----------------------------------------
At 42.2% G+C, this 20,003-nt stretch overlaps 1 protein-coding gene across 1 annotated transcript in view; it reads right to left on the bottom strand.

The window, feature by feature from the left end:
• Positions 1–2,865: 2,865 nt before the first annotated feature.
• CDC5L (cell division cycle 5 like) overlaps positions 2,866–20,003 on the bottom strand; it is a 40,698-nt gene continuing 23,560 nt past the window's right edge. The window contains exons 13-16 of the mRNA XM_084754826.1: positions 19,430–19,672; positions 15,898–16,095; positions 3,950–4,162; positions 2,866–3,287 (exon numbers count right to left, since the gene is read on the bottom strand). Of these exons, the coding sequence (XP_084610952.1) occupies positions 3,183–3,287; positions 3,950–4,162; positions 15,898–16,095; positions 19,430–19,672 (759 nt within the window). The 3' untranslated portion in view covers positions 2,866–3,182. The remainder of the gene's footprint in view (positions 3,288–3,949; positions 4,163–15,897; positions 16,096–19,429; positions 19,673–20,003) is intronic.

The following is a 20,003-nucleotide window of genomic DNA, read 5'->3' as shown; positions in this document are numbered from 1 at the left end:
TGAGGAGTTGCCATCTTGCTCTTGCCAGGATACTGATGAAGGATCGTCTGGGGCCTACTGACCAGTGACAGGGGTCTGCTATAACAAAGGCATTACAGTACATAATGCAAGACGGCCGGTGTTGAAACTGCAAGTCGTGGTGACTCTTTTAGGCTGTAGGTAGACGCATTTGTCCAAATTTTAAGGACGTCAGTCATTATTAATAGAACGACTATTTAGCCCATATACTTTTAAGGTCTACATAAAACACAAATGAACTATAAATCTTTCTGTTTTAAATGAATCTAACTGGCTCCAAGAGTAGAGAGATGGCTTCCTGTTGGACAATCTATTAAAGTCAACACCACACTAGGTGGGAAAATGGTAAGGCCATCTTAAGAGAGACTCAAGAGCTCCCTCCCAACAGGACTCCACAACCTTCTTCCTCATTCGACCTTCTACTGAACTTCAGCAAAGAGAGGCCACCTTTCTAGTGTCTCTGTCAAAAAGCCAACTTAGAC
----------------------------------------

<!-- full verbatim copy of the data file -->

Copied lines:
At 42.2% G+C, this 20,003-nt stretch overlaps 1 protein-coding gene across 1 annotated transcript in view; it reads right to left on the bottom strand.

The window, feature by feature from the left end:
• Positions 1–2,865: 2,865 nt before the first annotated feature.
• CDC5L (cell division cycle 5 like) overlaps positions 2,866–20,003 on the bottom strand; it is a 40,698-nt gene continuing 23,560 nt past the window's right edge. The window contains exons 13-16 of the mRNA XM_084754826.1: positions 19,430–19,672; positions 15,898–16,095; positions 3,950–4,162; positions 2,866–3,287 (exon numbers count right to left, since the gene is read on the bottom strand). Of these exons, the coding sequence (XP_084610952.1) occupies positions 3,183–3,287; positions 3,950–4,162; positions 15,898–16,095; positions 19,430–19,672 (759 nt within the window). The 3' untranslated portion in view covers positions 2,866–3,182. The remainder of the gene's footprint in view (positions 3,288–3,949; positions 4,163–15,897; positions 16,096–19,429; positions 19,673–20,003) is intronic.

The following is a 20,003-nucleotide window of genomic DNA, read 5'->3' as shown; positions in this document are numbered from 1 at the left end:
TGAGGAGTTGCCATCTTGCTCTTGCCAGGATACTGATGAAGGATCGTCTGGGGCCTACTGACCAGTGACAGGGGTCTGCTATAACAAAGGCATTACAGTACATAATGCAAGACGGCCGGTGTTGAAACTGCAAGTCGTGGTGACTCTTTTAGGCTGTAGGTAGACGCATTTGTCCAAATTTTAAGGACGTCAGTCATTATTAATAGAACGACTATTTAGCCCATATACTTTTAAGGTCTACATAAAACACAAATGAACTATAAATCTTTCTGTTTTAAATGAATCTAACTGGCTCCAAGAGTAGAGAGATGGCTTCCTGTTGGACAATCTATTAAAGTCAACACCACACTAGGTGGGAAAATGGTAAGGCCATCTTAAGAGAGACTCAAGAGCTCCCTCCCAACAGGACTCCACAACCTTCTTCCTCATTCGACCTTCTACTGAACTTCAGCAAAGAGAGGCCACCTTTCTAGTGTCTCTGTCAAAAAGCCAACTTAGAC